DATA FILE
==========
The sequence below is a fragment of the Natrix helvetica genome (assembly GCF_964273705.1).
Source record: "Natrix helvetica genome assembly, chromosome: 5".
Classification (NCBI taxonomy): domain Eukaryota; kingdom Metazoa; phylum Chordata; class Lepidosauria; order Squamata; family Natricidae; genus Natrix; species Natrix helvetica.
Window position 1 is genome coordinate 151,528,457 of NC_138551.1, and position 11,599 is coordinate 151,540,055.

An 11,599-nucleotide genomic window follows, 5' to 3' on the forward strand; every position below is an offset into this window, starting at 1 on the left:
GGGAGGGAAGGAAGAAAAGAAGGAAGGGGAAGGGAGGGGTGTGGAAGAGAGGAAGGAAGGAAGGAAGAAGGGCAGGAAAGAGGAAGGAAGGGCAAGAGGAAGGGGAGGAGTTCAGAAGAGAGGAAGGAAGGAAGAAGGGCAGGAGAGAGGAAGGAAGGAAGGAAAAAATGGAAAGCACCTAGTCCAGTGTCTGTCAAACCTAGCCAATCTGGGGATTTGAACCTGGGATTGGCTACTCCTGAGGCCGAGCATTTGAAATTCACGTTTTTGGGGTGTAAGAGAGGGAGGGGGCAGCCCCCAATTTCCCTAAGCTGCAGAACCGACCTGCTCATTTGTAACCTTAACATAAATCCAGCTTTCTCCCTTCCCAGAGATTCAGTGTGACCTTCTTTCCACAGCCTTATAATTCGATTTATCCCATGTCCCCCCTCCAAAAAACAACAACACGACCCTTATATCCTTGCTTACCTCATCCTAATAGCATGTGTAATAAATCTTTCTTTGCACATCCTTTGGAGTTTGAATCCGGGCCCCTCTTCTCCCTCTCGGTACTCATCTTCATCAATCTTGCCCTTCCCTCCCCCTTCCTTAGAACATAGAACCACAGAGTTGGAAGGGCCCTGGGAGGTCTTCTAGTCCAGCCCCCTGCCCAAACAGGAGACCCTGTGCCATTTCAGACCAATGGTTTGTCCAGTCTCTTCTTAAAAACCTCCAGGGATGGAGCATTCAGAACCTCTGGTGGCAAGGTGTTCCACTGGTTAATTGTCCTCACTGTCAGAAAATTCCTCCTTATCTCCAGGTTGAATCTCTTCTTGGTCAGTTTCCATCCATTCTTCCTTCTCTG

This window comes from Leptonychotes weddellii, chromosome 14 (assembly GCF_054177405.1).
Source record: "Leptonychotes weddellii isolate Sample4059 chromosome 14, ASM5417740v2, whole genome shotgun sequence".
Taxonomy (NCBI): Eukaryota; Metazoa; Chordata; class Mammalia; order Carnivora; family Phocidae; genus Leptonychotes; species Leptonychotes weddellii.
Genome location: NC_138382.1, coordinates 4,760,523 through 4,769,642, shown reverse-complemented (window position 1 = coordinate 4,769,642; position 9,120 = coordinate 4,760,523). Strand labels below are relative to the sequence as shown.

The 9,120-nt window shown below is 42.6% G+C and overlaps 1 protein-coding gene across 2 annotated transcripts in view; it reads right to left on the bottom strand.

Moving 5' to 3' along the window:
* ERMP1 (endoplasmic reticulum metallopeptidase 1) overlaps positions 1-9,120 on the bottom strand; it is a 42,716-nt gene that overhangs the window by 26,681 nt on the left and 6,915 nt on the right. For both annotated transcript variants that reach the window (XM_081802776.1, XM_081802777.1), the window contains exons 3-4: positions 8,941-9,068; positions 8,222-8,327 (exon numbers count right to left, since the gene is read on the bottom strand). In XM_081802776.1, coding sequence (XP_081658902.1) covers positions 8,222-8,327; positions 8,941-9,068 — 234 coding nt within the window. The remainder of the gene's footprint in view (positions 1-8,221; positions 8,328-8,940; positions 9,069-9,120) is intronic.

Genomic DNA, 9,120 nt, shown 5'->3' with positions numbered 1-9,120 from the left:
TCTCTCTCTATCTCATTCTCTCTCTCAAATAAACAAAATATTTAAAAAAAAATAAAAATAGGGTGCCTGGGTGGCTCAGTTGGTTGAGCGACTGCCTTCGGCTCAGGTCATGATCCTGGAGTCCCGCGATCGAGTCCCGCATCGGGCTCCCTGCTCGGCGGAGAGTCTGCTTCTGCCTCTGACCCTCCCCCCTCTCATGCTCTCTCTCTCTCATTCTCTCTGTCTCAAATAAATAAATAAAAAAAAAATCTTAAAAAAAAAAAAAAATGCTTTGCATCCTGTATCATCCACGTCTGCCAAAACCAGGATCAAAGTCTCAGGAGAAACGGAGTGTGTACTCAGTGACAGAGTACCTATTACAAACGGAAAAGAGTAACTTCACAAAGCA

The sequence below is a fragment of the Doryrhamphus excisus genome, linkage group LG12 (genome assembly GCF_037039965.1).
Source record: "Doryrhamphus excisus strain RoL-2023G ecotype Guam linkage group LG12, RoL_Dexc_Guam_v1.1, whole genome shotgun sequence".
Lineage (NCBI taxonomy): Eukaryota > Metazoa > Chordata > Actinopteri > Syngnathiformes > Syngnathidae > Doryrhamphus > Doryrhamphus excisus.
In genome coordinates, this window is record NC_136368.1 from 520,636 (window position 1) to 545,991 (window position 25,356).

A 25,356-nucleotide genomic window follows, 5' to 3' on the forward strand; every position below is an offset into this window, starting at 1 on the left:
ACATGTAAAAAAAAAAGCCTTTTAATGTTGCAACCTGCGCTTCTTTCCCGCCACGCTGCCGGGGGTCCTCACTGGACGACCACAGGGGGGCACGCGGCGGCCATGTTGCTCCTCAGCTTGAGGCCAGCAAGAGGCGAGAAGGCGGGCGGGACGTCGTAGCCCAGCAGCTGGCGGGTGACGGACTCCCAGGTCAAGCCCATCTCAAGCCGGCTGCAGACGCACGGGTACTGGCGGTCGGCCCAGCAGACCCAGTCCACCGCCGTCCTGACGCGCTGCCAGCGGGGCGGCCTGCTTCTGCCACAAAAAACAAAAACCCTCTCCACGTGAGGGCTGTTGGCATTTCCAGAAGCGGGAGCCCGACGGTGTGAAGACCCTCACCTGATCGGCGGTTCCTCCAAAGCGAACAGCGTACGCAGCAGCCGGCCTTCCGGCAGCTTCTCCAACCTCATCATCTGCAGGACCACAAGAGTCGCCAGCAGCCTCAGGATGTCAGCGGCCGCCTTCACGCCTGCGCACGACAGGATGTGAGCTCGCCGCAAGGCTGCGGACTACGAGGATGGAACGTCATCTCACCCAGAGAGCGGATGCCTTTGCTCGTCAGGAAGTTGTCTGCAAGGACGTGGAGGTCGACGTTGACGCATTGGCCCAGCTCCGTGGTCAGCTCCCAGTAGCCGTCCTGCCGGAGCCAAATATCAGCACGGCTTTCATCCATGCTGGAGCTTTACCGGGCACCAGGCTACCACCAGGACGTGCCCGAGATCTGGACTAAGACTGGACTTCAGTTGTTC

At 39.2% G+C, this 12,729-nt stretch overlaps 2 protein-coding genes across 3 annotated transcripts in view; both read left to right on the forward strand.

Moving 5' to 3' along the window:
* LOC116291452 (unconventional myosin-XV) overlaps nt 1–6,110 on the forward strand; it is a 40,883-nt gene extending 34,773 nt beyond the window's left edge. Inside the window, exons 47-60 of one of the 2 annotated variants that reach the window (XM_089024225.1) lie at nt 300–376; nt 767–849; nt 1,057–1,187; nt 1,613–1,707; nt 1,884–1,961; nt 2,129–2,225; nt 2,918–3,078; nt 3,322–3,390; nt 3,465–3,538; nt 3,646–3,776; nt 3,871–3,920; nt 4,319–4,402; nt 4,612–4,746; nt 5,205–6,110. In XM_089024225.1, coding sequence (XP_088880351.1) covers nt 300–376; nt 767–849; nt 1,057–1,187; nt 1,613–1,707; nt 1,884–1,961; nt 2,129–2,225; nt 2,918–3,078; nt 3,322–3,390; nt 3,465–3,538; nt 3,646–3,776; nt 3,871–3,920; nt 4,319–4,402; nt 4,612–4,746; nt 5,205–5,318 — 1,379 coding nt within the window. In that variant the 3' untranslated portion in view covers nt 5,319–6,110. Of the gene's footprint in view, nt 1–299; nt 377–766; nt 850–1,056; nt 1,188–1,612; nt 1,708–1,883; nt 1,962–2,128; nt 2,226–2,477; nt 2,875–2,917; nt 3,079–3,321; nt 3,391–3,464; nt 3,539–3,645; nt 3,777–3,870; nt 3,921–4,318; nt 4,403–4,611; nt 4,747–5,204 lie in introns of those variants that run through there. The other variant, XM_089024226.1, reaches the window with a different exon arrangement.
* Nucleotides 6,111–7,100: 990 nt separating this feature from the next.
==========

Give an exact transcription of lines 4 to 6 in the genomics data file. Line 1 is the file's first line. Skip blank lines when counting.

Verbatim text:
Window position 1 is genome coordinate 151,528,457 of NC_138551.1, and position 11,599 is coordinate 151,540,055.

An 11,599-nucleotide genomic window follows, 5' to 3' on the forward strand; every position below is an offset into this window, starting at 1 on the left:
GGGAGGGAAGGAAGAAAAGAAGGAAGGGGAAGGGAGGGGTGTGGAAGAGAGGAAGGAAGGAAGGAAGAAGGGCAGGAAAGAGGAAGGAAGGGCAAGAGGAAGGGGAGGAGTTCAGAAGAGAGGAAGGAAGGAAGAAGGGCAGGAGAGAGGAAGGAAGGAAGGAAAAAATGGAAAGCACCTAGTCCAGTGTCTGTCAAACCTAGCCAATCTGGGGATTTGAACCTGGGATTGGCTACTCCTGAGGCCGAGCATTTGAAATTCACGTTTTTGGGGTGTAAGAGAGGGAGGGGGCAGCCCCCAATTTCCCTAAGCTGCAGAACCGACCTGCTCATTTGTAACCTTAACATAAATCCAGCTTTCTCCCTTCCCAGAGATTCAGTGTGACCTTCTTTCCACAGCCTTATAATTCGATTTATCCCATGTCCCCCCTCCAAAAAACAACAACACGACCCTTATATCCTTGCTTACCTCATCCTAATAGCATGTGTAATAAATCTTTCTTTGCACATCCTTTGGAGTTTGAATCCGGGCCCCTCTTCTCCCTCTCGGTACTCATCTTCATCAATCTTGCCCTTCCCTCCCCCTTCCTTAGAACATAGAACCACAGAGTTGGAAGGGCCCTGGGAGGTCTTCTAGTCCAGCCCCCTGCCCAAACAGGAGACCCTGTGCCATTTCAGACCAATGGTTTGTCCAGTCTCTTCTTAAAAACCTCCAGGGATGGAGCATTCAGAACCTCTGGTGGCAAGGTGTTCCACTGGTTAATTGTCCTCACTGTCAGAAAATTCCTCCTTATCTCCAGGTTGAATCTCTTCTTGGTCAGTTTCCATCCATTCTTCCTTCTCTG